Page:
Preface
Leather forming is a craft that dates back to 3000 BC when ancient civilizations began using animal hides for bags, garments, boots and sandals.  5000 years later, we continue to use animal hides for all of these purposes, though the technology available to craft this material has evolved with our culture.  For this project I created 3D Printed tools to make a custom leather press, complete with an imprint of Makey.

The Design Process
⦁ I started by designing the finished component I wanted to create out of leather.  I designed a solid body with a square profile and edge fillets, followed by an extruded detent in the shape of Makey.  After the exterior surface detail was to my liking, I shelled the model to the thickness of the leather I intended to use.  This resulted in a solid model of the leather component I wanted to create.
⦁ Once the model was complete, it was a relatively easy exercise to use the Mold Tool function in SolidWorks to craft a 2 part mold.

 

 

3DP Components
⦁ Any 3D Printer is suitable to make components for a leather press, though it is important to note that surface imperfections and build lines translate directly into the surface of the leather.  Set your printer software to the finest layer resolution, and orient your components so as to minimize build lines on finish surfaces.  Also, spend some time post processing the components to refine the details you want to translate into the leather and eliminate any raised imperfections you don’t want to appear in the leather.

Leather selection
⦁ Vegetable tanned cow hide is the industry preference for shaping leather: it tends to hold shape better than hides of other animals or those tanned with a chromium solution.
⦁ Leather is processed to a uniform thickness, and is named according to the weight of a square foot of material.  For example: a square foot  of 4 ounce leather weighs 4 ounces.  I cared more about thickness than weight, and had to consult a chart to source the 1/16″ thickness of material that I wanted for this project.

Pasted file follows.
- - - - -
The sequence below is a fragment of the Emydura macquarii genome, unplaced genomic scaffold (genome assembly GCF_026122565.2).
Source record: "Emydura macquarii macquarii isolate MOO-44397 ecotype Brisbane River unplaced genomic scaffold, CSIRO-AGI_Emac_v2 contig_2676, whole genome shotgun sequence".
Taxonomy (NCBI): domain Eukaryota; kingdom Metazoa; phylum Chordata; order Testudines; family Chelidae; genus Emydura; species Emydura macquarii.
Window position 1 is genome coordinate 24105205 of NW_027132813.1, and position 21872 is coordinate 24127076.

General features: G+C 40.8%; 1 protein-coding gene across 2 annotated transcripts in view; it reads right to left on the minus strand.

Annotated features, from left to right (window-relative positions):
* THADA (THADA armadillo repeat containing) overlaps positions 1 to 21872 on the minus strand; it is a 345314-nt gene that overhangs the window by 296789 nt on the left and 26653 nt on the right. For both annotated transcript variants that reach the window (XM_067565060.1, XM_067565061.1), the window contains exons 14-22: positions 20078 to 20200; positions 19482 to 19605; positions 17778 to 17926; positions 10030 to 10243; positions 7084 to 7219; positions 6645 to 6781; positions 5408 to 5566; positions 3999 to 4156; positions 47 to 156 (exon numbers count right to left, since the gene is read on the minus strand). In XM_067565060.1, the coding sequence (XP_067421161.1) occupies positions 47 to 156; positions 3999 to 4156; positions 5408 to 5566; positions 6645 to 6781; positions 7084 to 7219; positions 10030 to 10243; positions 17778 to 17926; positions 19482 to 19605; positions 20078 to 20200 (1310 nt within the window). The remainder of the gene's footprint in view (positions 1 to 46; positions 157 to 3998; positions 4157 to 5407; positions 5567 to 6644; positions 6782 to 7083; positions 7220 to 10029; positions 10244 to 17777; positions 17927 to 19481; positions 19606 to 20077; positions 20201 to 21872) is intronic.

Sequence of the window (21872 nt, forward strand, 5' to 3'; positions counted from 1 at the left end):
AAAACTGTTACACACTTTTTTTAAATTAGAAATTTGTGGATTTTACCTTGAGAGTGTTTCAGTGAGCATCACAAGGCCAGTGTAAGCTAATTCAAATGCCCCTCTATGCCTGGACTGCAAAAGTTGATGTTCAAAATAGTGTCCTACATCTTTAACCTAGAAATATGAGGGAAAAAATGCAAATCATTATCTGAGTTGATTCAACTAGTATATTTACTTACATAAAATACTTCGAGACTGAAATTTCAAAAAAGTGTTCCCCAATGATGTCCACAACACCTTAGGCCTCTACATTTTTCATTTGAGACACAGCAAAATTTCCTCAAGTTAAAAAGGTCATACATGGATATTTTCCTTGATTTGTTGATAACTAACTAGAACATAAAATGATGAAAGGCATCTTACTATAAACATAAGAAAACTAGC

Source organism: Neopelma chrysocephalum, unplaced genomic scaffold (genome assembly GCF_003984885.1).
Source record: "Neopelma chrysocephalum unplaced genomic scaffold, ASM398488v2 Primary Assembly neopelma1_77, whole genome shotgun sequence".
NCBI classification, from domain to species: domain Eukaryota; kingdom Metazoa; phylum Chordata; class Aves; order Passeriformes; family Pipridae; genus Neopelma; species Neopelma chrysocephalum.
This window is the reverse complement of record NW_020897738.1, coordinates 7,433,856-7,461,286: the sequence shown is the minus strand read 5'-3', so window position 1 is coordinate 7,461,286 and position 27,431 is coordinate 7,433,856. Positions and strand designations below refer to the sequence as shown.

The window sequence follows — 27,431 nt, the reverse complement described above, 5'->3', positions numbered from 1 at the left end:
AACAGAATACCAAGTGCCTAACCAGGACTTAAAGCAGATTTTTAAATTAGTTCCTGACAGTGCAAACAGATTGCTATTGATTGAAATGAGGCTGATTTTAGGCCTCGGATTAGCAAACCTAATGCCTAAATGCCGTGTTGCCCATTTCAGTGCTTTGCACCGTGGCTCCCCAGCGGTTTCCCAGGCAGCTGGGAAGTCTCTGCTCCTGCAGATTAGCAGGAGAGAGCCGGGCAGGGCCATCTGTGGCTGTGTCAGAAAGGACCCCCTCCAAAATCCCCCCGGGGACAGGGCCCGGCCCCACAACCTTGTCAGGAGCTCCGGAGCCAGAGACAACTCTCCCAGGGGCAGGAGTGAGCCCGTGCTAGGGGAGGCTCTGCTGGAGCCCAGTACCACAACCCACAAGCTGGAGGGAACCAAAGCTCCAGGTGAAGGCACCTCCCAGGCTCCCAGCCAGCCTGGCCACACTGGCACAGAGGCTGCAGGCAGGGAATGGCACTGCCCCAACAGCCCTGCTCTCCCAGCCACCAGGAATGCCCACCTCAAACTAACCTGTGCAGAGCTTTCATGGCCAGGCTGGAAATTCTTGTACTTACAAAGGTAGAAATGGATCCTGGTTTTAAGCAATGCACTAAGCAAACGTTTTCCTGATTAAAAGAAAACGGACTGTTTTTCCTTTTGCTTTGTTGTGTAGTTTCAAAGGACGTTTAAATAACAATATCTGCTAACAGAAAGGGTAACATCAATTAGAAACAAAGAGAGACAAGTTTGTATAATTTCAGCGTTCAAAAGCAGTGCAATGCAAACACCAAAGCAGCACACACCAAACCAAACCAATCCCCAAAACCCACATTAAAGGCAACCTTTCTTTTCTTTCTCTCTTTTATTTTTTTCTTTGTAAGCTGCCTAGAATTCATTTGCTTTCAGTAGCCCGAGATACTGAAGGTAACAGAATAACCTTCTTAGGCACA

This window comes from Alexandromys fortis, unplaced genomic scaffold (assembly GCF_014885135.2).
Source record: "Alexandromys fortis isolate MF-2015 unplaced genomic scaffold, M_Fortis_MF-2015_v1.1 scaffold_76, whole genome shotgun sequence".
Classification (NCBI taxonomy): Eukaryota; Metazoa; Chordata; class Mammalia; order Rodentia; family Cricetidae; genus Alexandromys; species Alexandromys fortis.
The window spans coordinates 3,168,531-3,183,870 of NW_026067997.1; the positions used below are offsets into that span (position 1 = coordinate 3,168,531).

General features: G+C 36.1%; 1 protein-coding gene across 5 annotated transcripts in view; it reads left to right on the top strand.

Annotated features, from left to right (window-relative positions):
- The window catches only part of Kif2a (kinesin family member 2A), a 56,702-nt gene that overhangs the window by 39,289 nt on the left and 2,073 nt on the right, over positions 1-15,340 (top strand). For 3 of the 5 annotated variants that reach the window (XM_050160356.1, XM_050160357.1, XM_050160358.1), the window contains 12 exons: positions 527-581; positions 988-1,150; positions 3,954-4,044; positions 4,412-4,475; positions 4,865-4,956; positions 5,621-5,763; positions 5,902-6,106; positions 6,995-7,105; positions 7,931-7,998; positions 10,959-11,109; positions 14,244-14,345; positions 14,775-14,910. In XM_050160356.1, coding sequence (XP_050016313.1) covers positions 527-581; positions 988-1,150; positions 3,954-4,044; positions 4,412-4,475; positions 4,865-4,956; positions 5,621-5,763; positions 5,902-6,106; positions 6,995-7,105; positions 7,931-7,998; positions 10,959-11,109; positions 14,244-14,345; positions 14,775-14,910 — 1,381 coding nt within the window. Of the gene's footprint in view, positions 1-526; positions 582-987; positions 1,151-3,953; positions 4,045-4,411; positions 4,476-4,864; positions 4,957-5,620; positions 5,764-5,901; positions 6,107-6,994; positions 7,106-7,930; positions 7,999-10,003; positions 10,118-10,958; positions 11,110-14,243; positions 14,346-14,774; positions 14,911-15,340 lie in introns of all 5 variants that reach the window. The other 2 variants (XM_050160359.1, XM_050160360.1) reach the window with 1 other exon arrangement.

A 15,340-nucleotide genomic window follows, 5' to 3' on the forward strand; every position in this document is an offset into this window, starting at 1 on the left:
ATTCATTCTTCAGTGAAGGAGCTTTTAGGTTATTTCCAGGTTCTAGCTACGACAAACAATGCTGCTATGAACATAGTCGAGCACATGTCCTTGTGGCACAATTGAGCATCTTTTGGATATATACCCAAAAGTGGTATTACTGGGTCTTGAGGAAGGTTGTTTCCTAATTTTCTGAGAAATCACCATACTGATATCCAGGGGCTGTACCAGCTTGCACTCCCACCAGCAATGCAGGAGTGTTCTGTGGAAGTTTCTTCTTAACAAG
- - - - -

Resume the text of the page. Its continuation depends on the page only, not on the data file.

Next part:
⦁ Vegetable tanned leather is the color of pale Caucasian skin, though a variety of water based dyes are available for tinting.  More on this later.

Leather preparation
⦁ The goal is to soften the leather with water, form it into a desired shape, and allow it to dry and harden such that it holds the shape of the form tool.  A few factors are important to take into consideration
⦁ If the leather is too wet or too dry, the shape won’t hold.  Make sure moisture penetrates the full thickness of the hide, but you do not want it soaking wet.
⦁ The temperature of the water can influence the outcome of the process.  Boiling leather is a technique that causes leather to shrink and harden considerably.  This may be desirable for some projects, but in this case it was important to keep the temperature below 160F.

Leather pressing
⦁ Once the leather is moistened, clamp tightly in the form for a couple hours.  I found that 2 hours was sufficient to hold the shape, though you may want to experiment if fine detail is lost in your early experiments.

Trimming
⦁ I designed the mold so that I had an edge to trim against, and left the clamps in place during the trimming to prevent any shifting of the material.  Using a #13 X-Acto blade, I was able to trim through the leather in a single pass.  Depending on the thickness and hardness of the leather, you may need to score the leather with a pass or 2 before fully trimming off the excess material.

Coloring / Conditioning Leather
⦁ A variety of colors are available to dye leather.  I used a water based dye, testing my application process with scrap material before applying tint to the finished part.  The folks at Tandy leather recommended applying dye with a cotton swab in a circular motion.  I found this worked well to eliminate evidence of brush strokes on the finished part, though to get the desired color saturation I needed to dilute the dye with water.  As a final step, a leather conditioner will helped to adjust the surface sheen and seal in the color of the dye to eliminate premature wear.

Summary
⦁ 3D Printed objects are often criticized for feeling cheap or flimsy, but using them as tools can lead to creative solutions with a variety of materials.  By marrying the versatility of digital design and fabrication with luxurious materials like leather, we can supercharge our process and generate customized artifacts worthy of handing down from generation to generation.